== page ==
Two weeks ago, I played The Last of Us for review, which you can find here: http://www.destructoid.com/blogs/mlsa/the-last-of-us-review-257256.phtml
. After taking more time to ruminate and take in othersí thoughts on the game, Iíve found that The Last of Us raises interesting questions about video games as a medium and what players expect from a game. In the first of a series of articles, I hope to answer a question that may seem a bit oxymoronic: Does a game need to be fun? And, if so, is it still a game?
I mention in my review that I rarely had fun while playing The Last of Us. I stand by this statement, and upon reflection, I donít think I was meant to. Let me clarify by saying that I did enjoy this game, and that I donít think ďfunĒ and ďenjoymentĒ are the same thing. I enjoyed Requiem for a Dream, but in no way did I have fun reading it. In fact, Requiem and TLoU were very similar experiences. Both were dark and brutal throughout, with a thick layer of tension and despair that never dissipated. I was never comfortable, as there was always a new horror waiting on the next page or corner. In both cases, I had to take frequent breaks because of the overwhelming sense of dread that gnawed on me. Upon finishing Requiem and TLoU I felt a sense of relief, as though an emotional weight was suddenly lifted. I have similar sentiments toward re-experiencing these media. While I love both of them, I donít plan to revisit either one for a long period of time.
My experience with Requiem, while intense, did not surprise me. Iíve had many similar experiences with literature. The Last of Us, however, rocked me to core. It was the first game that ever came close to eliciting the same kind of emotion. I would even go so far as to say it trumped similar experiences in other mediums because of the added element of interactivity. Iíd never played a game that, by design, was not intended to be fun. I think there is an inherent expectation that all games are designed to be fun. If they arenít, then something went wrong. Yet, for the most part, The Last of Us is solid on a technical level. The game is not fun because Naughty Dog wanted it that way. Because of this, the game presents a unified narrative experience, something that canít be said of Uncharted. Had the gameplay in TLoU mimicked the successful formula of its predecessor, the narrative impact would have suffered.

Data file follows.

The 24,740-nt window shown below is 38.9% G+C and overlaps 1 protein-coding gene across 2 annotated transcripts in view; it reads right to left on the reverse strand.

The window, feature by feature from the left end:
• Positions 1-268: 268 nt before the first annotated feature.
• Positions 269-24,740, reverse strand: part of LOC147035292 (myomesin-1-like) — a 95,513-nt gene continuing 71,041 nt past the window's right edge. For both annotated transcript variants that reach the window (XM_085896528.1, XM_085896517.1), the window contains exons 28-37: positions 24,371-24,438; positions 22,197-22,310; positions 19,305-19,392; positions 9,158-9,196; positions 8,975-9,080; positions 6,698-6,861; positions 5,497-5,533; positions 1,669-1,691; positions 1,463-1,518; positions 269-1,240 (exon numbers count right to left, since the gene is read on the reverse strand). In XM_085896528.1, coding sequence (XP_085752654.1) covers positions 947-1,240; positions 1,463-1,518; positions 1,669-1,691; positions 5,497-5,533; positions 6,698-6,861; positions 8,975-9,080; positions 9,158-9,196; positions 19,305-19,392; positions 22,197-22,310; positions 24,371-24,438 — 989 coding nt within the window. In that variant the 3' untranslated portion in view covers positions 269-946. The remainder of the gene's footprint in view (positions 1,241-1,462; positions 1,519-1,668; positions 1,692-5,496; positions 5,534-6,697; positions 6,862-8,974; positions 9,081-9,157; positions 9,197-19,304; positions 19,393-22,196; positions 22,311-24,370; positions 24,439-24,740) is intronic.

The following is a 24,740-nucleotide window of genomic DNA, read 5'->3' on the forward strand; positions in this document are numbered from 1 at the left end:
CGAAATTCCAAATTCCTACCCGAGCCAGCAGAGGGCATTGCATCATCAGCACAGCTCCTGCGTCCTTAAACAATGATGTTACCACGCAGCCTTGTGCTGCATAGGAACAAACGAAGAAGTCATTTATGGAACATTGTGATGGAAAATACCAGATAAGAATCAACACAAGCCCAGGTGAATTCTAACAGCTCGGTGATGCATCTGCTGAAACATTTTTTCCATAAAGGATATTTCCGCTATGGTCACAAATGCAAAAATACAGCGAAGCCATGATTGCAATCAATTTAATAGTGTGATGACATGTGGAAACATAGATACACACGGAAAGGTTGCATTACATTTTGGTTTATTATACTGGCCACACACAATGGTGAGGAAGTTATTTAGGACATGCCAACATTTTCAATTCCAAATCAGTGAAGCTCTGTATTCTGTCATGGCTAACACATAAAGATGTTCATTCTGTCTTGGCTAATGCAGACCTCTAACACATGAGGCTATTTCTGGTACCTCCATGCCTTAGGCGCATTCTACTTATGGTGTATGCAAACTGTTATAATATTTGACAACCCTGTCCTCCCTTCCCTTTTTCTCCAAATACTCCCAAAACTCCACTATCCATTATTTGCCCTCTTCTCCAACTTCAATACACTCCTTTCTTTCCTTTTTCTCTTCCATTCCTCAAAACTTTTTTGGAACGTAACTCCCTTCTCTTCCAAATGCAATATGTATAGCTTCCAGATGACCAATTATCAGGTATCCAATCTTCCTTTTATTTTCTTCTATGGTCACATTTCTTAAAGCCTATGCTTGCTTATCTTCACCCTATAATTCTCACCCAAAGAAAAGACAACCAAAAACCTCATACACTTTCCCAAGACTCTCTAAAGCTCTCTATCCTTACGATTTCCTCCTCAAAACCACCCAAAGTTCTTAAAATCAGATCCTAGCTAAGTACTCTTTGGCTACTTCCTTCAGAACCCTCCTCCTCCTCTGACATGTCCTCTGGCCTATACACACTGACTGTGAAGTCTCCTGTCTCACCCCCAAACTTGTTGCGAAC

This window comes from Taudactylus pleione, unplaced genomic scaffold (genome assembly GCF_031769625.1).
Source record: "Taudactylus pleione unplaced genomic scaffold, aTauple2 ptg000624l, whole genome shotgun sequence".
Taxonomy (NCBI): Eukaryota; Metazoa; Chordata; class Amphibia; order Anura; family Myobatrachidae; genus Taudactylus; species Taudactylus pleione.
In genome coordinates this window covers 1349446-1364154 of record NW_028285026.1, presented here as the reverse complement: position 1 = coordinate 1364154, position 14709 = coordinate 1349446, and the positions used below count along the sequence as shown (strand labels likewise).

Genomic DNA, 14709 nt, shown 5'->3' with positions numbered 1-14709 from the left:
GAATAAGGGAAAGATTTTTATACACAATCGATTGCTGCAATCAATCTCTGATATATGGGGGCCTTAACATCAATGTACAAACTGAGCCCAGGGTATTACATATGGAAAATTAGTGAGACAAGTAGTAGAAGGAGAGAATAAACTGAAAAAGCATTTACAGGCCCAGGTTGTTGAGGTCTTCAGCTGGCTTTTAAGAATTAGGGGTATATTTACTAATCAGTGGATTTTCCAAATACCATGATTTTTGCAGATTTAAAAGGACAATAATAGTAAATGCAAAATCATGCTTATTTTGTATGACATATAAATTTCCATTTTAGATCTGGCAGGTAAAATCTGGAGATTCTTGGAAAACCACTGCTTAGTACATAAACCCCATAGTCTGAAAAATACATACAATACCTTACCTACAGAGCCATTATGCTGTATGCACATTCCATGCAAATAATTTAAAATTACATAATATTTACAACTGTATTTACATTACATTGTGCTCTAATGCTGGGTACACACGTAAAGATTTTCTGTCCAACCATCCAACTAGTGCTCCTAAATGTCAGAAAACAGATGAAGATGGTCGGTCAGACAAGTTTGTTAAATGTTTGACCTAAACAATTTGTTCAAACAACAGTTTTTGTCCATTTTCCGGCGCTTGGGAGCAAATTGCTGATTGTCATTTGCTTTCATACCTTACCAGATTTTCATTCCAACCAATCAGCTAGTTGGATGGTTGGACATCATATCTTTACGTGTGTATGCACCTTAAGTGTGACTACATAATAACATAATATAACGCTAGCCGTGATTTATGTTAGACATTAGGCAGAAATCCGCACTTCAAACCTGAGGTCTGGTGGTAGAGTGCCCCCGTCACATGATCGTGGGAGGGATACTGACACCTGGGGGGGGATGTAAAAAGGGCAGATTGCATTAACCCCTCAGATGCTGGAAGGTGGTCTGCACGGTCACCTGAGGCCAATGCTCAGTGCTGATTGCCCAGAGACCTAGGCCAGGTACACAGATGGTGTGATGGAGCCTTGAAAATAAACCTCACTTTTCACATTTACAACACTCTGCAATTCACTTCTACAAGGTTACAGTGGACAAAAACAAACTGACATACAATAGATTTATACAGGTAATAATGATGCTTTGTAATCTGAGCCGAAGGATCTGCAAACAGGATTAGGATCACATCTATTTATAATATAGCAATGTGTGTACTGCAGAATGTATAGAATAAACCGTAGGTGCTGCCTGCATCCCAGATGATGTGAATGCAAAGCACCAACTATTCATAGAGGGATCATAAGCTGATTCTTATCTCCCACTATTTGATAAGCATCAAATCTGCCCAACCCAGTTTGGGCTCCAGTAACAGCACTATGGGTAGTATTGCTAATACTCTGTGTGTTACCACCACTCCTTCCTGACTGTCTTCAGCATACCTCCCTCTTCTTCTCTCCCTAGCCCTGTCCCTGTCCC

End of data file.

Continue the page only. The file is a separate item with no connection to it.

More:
So what does this mean for games in the future? Is it okay for a game to forego fun in order to present a unified narrative experience? As someone who values narratives in games, I think so. Though others find fault in a game that isnít necessarily enjoyable to play. I think this is another symptom of the gaming communityís difficulty in seeing beyond the standard rubric of what constitutes a game. Itís the same community that laments over the lack of originality in the industry, yet decries a game for not meeting the arbitrary standard that its grown accustomed to.
This generation has seen more games that subvert the gaming standard than any other. Games like Journey, Unfinished Swan, and Flower may soon require a revision to the definition of a game. I would put The Last of Us in a similar category because it adheres to the dictum of presenting a unified experience above all. The Last of Us may signal a new era in videogames, one where a game doesnít need to compromise its vision in order to be relevant to mainstream audiences. I hope to see more developers take notice of this gameís success and dare to reach higher plateaus in the medium.